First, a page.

The PBR book I linked above basically starts out by saying that PBR is ray tracing1.
No, they don't. pbrt is the name of the framework they walk you through in the book. You can find the accompanying source code here: https://github.com/mmp/pbrt-v3
The book walks you through the implementation of a ray tracing framework which uses physically based shading models. This doesn't mean that physically based shading is exclusive to ray tracing.
As mentioned before, physically based rendering is just an approach to shading and lighting with a foundation in the actual physics behind lighting and reflections, rather than working backwards from "what looks right" like we used to do in previous generations.
Seeing as misaligning the root signature on purpose causes an error telling me I'm binding the wrong descriptor table type (for example), it seems like the implicit root signature in the compiled shader is known. How do I get it via reflection?
As far as I'm aware you won't be able to retrieve a root signature from your bytecode if you don't explicitly define it in your shader code.
One type of validation you could do is to get information of SRV/CBV/UAV/Sampler bindings using shader reflection. You can cross-reference this data against your root signature to see whether the root signature has the appropriate descriptors, descriptor tables, constants or static samplers to support your shader.
Other than doing that I don't think you can actually extract explicit root signature information out of a shader without defining it in your HLSL code.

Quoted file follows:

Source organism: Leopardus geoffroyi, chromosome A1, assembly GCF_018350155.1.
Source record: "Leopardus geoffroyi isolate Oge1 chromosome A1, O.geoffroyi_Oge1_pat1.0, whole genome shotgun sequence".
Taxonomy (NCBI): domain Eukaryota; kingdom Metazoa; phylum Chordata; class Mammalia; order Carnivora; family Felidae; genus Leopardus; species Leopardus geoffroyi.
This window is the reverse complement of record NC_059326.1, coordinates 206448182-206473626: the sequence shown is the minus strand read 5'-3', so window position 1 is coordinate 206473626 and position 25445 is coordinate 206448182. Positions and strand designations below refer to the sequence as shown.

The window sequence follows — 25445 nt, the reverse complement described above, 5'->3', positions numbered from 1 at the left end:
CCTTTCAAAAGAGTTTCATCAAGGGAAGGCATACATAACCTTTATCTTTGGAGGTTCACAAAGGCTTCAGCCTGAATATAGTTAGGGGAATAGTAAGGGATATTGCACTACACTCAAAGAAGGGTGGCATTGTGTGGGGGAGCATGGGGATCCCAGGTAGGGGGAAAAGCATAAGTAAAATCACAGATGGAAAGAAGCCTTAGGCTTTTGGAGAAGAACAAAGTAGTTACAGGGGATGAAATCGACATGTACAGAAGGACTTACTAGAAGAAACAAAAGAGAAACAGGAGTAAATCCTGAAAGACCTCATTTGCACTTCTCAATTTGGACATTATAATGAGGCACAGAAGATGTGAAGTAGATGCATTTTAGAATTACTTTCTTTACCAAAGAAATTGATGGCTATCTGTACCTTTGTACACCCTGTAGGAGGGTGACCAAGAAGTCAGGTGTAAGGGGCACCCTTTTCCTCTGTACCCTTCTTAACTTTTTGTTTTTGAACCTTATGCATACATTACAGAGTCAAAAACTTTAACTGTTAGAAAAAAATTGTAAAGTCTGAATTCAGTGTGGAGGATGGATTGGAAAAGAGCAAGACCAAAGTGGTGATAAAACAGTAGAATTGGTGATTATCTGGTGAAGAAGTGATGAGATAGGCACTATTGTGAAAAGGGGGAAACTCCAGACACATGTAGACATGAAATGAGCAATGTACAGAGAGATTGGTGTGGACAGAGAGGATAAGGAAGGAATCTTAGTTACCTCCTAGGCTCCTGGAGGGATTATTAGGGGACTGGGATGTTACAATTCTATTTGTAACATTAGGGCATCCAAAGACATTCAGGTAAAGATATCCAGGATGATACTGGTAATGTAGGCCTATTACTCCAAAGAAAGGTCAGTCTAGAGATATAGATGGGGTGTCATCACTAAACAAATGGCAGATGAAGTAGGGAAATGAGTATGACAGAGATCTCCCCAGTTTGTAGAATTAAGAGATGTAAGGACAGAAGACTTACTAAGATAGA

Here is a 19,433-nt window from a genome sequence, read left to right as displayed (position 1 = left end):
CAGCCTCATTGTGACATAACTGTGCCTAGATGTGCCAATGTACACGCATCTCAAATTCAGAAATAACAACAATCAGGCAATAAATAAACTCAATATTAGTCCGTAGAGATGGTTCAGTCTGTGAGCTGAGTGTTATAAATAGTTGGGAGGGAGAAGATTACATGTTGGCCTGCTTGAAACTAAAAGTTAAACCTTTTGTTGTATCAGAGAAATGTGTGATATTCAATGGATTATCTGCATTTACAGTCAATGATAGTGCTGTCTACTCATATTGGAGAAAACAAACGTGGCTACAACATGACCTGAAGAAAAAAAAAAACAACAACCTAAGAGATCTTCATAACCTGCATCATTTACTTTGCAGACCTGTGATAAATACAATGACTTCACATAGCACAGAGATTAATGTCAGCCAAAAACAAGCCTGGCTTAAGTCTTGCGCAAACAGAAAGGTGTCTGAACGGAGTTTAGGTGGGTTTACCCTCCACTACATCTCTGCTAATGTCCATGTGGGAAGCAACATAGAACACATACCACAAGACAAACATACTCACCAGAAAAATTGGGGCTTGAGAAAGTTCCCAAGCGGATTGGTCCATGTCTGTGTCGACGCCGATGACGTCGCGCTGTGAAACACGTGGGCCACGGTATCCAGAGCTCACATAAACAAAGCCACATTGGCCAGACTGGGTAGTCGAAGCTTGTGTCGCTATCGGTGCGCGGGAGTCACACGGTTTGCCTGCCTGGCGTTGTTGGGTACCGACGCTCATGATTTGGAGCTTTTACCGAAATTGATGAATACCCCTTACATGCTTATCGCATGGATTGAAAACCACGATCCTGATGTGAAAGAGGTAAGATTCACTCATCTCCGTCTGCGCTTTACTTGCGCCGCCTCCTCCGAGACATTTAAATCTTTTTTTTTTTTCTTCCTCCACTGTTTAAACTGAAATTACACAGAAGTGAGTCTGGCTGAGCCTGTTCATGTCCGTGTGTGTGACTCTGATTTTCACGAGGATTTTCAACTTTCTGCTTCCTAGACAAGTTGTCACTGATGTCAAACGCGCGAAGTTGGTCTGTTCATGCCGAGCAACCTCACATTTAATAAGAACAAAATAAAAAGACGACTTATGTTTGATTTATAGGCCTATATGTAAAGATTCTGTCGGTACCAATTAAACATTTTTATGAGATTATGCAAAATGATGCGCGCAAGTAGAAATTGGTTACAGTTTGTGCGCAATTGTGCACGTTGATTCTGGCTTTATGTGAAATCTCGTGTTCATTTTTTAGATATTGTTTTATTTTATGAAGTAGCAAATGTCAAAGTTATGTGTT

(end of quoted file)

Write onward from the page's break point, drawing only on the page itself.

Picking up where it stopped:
I'm looking at the ability to render as many entities as possible to the screen before it drops the frame rate below 60 FPS.
Honestly, you're going to run into a ton of actual rendering-related bottlenecks before a decently architected game object/entity/"whatever buzzword you want to use" system gets in your way. Don't start theoretically optimizing things. Solve the problems you have at hand to get to the desired frame time for your specific game.
Spread that 16ms out to every system??? Are you trying to run every system at 60FPS? That's wasteful and pointless....
You've obviously never worked on any type of shooter before. Try telling that to people designing any type of competitive game which supports split-second inputs. 16ms in a game update tick can definitely make a difference.
Not to mention there's the option to run your rendering on a seperate thread asynchronously, which most games don't even do anymore.
What are you talking about? There's a ton of games doing async rendering? The era of single-threaded update and render is over!
Still looking for more improvements that will make this even more efficient. But my question is actually really simple, how fast are your engines running and what specific design patterns are you using to improve how many simultaneous entities can exist and be drawn without slowing your engine down. I'm trying to find a goal to shoot for and new ideas to improve my own engine.
This is still a very useless comparison to make. You're acting like every engine is comparable in some shape or form when it comes to performance. They're not. Focus on what your requirements and goals are. Do some profiling, find your bottlenecks, fix them. Rinse and repeat.